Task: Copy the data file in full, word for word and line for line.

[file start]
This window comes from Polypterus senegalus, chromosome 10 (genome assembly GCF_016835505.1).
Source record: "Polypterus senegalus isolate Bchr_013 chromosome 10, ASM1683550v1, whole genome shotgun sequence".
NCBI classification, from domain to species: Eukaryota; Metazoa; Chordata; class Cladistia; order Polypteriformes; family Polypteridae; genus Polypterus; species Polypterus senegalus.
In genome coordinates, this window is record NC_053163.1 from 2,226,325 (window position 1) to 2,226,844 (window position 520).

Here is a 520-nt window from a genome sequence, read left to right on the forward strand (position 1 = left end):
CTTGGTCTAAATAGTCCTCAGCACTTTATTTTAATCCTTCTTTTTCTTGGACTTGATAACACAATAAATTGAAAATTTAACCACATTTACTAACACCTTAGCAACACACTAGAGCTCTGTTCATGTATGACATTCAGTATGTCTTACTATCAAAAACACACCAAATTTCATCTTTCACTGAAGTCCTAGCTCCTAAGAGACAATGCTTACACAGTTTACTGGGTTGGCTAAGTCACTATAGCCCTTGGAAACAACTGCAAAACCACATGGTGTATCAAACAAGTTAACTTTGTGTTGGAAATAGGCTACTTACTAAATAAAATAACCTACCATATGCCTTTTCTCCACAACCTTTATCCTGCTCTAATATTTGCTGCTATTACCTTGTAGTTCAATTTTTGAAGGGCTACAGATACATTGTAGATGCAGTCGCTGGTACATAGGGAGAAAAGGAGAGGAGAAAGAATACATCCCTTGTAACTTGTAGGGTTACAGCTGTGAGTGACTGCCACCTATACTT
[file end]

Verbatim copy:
This window comes from Polypterus senegalus, chromosome 10 (genome assembly GCF_016835505.1).
Source record: "Polypterus senegalus isolate Bchr_013 chromosome 10, ASM1683550v1, whole genome shotgun sequence".
NCBI classification, from domain to species: Eukaryota; Metazoa; Chordata; class Cladistia; order Polypteriformes; family Polypteridae; genus Polypterus; species Polypterus senegalus.
In genome coordinates, this window is record NC_053163.1 from 2,226,325 (window position 1) to 2,226,844 (window position 520).

Here is a 520-nt window from a genome sequence, read left to right on the forward strand (position 1 = left end):
CTTGGTCTAAATAGTCCTCAGCACTTTATTTTAATCCTTCTTTTTCTTGGACTTGATAACACAATAAATTGAAAATTTAACCACATTTACTAACACCTTAGCAACACACTAGAGCTCTGTTCATGTATGACATTCAGTATGTCTTACTATCAAAAACACACCAAATTTCATCTTTCACTGAAGTCCTAGCTCCTAAGAGACAATGCTTACACAGTTTACTGGGTTGGCTAAGTCACTATAGCCCTTGGAAACAACTGCAAAACCACATGGTGTATCAAACAAGTTAACTTTGTGTTGGAAATAGGCTACTTACTAAATAAAATAACCTACCATATGCCTTTTCTCCACAACCTTTATCCTGCTCTAATATTTGCTGCTATTACCTTGTAGTTCAATTTTTGAAGGGCTACAGATACATTGTAGATGCAGTCGCTGGTACATAGGGAGAAAAGGAGAGGAGAAAGAATACATCCCTTGTAACTTGTAGGGTTACAGCTGTGAGTGACTGCCACCTATACTT